Cutting Corners To Make Your IC Sample Date Could Cost Your Production Ramp Plan

Many mixed signal product development teams face the dilemma of eliminating activities to meet their target sample dates due to project schedule slippage. The result is the sample dates come back in line by shipping a design that has not been validated to meet the quality required for production. Everyone begins to feel like the project is on track until you hit characterization and the production ramp date begins to slip away due to design margin issues that are exposed too late in the product phase. You must be planning the sample strategies and trade offs up front in your design process, before you need them.

Chandler, AZ (PRWEB) May 22, 2005 –- In many cases the desire to meet a sample date milestone is what drives the design team’s focus, energy and decisions. If the project is running behind schedule, the pressure on the team to recover the planned sample date increases. This will invariably lead to cases where some of the validation activities in place to produce a high quality design fall by the wayside. The first picks that usually are cut are the Design for Manufacturability (DFM) type tasks, since they are mainly validation steps. By cutting these type of tasks a small risk is added to samples and a much larger risk, although not always an obvious risk, is added to your production ramp.

Focusing the design team to do “whatever it takes” to get back on track for the project sample dates could easily extend the production schedule. Once forced into a decision of what to do about getting your sample date back on track, without benefit of prior planning of your sample strategy, the key options come down to the trimming of already planned validation activities. This leaves you open for qualification issues that might be created by eliminating specific validation steps that were put in place to guarantee a solid, high margin design. It should be apparent that the exclusion of the intended validation steps would increase the risk of another silicon spin and therefore the planned production schedule.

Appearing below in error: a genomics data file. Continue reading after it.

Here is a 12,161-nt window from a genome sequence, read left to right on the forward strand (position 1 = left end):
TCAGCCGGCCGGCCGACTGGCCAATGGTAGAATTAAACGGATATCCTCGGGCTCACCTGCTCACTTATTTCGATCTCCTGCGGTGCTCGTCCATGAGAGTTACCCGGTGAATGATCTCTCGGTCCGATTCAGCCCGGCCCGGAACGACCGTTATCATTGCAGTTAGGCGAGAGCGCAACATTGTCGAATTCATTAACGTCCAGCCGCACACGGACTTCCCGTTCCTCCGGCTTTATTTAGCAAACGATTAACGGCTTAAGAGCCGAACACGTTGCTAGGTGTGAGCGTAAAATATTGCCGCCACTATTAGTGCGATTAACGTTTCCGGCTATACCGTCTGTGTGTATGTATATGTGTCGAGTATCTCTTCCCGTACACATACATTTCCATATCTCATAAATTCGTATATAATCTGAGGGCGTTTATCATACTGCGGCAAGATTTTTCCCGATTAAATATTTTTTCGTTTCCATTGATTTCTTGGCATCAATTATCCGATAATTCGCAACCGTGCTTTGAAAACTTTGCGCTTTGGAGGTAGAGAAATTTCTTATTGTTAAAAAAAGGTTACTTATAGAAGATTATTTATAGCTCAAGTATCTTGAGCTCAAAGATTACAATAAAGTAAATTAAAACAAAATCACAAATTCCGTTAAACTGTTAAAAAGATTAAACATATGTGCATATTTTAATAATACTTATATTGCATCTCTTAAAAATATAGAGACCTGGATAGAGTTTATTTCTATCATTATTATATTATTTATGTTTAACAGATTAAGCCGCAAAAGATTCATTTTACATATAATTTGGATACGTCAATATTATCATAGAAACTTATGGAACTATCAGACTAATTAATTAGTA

What can be done to prevent being forced to forgo design quality? It would not seem prudent to risk a production ramp delay in today’s market place. The choice to favor production schedule may leave you with a sample date that would lose the business. It is essential that you have developed a strategy for your sample requirements that does more than assume they just fall out of your first silicon spin. You must have a specific plan and design flow in place to cover your first samples to customers. You may wish to confer on the following items to stimulate the brainstorming of solutions for your sample strategy:

a) Enhance the management of customer spec closure and architecture work to minimize the timeline from concept to design kickoff. This essentially speeds up your design front end.

b) Partition validation into two phases. Sample validation for tapeout and then follow up with DFM validation while 1st silicon in FAB.

c) Parallel up the validation steps that take place prior to 1st silicon tapeout.

d) Alternatives to samples such as hardware emulation or modeling allowing the customer to continue their system development without the need for silicon samples.

The best times to look at the design flow is before you’re in the execution phase of a project and are faced with a possible task pruning decision. What is most important is that you do not get into a position where you are forced to eliminate DFM tasks in the interest of saving your sample plan date. That may very well cost you an entire silicon spin on your path to production ramp. This would delay your time to revenue by 10-12 weeks!

About Jorvig Consulting, Inc.
Jorvig Consulting provides services to enhance product design team processes. The key result to expect from their services is that your team will experience freedom from surprises during project execution.

Jeff Jorvig
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